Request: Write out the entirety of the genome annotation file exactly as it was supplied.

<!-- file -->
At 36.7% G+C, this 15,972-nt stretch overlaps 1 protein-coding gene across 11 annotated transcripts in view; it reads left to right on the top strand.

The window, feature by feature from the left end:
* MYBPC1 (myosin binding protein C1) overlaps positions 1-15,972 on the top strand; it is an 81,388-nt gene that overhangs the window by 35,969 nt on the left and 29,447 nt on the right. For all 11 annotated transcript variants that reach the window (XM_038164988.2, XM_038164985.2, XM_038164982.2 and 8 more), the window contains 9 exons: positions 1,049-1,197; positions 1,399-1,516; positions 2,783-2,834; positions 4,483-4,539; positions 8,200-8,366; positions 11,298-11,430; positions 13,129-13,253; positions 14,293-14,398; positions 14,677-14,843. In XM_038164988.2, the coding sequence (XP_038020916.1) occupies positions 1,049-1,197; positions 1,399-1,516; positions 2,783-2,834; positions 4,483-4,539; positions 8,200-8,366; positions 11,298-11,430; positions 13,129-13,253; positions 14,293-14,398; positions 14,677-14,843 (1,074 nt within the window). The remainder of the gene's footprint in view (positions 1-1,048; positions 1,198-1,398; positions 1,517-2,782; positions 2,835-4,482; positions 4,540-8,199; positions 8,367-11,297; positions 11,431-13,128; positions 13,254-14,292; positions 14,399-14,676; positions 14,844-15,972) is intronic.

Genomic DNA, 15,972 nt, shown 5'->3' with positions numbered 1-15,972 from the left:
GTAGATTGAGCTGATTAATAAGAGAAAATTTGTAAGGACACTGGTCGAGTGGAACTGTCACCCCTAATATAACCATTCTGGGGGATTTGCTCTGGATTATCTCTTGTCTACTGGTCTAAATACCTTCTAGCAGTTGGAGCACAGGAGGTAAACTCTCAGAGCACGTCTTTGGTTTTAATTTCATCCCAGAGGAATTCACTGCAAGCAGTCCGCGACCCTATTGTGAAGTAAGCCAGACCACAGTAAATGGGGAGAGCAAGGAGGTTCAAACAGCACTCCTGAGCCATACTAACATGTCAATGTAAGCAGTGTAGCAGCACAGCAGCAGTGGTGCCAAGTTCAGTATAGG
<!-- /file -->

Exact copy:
At 36.7% G+C, this 15,972-nt stretch overlaps 1 protein-coding gene across 11 annotated transcripts in view; it reads left to right on the top strand.

The window, feature by feature from the left end:
* MYBPC1 (myosin binding protein C1) overlaps positions 1-15,972 on the top strand; it is an 81,388-nt gene that overhangs the window by 35,969 nt on the left and 29,447 nt on the right. For all 11 annotated transcript variants that reach the window (XM_038164988.2, XM_038164985.2, XM_038164982.2 and 8 more), the window contains 9 exons: positions 1,049-1,197; positions 1,399-1,516; positions 2,783-2,834; positions 4,483-4,539; positions 8,200-8,366; positions 11,298-11,430; positions 13,129-13,253; positions 14,293-14,398; positions 14,677-14,843. In XM_038164988.2, the coding sequence (XP_038020916.1) occupies positions 1,049-1,197; positions 1,399-1,516; positions 2,783-2,834; positions 4,483-4,539; positions 8,200-8,366; positions 11,298-11,430; positions 13,129-13,253; positions 14,293-14,398; positions 14,677-14,843 (1,074 nt within the window). The remainder of the gene's footprint in view (positions 1-1,048; positions 1,198-1,398; positions 1,517-2,782; positions 2,835-4,482; positions 4,540-8,199; positions 8,367-11,297; positions 11,431-13,128; positions 13,254-14,292; positions 14,399-14,676; positions 14,844-15,972) is intronic.

Genomic DNA, 15,972 nt, shown 5'->3' with positions numbered 1-15,972 from the left:
GTAGATTGAGCTGATTAATAAGAGAAAATTTGTAAGGACACTGGTCGAGTGGAACTGTCACCCCTAATATAACCATTCTGGGGGATTTGCTCTGGATTATCTCTTGTCTACTGGTCTAAATACCTTCTAGCAGTTGGAGCACAGGAGGTAAACTCTCAGAGCACGTCTTTGGTTTTAATTTCATCCCAGAGGAATTCACTGCAAGCAGTCCGCGACCCTATTGTGAAGTAAGCCAGACCACAGTAAATGGGGAGAGCAAGGAGGTTCAAACAGCACTCCTGAGCCATACTAACATGTCAATGTAAGCAGTGTAGCAGCACAGCAGCAGTGGTGCCAAGTTCAGTATAGG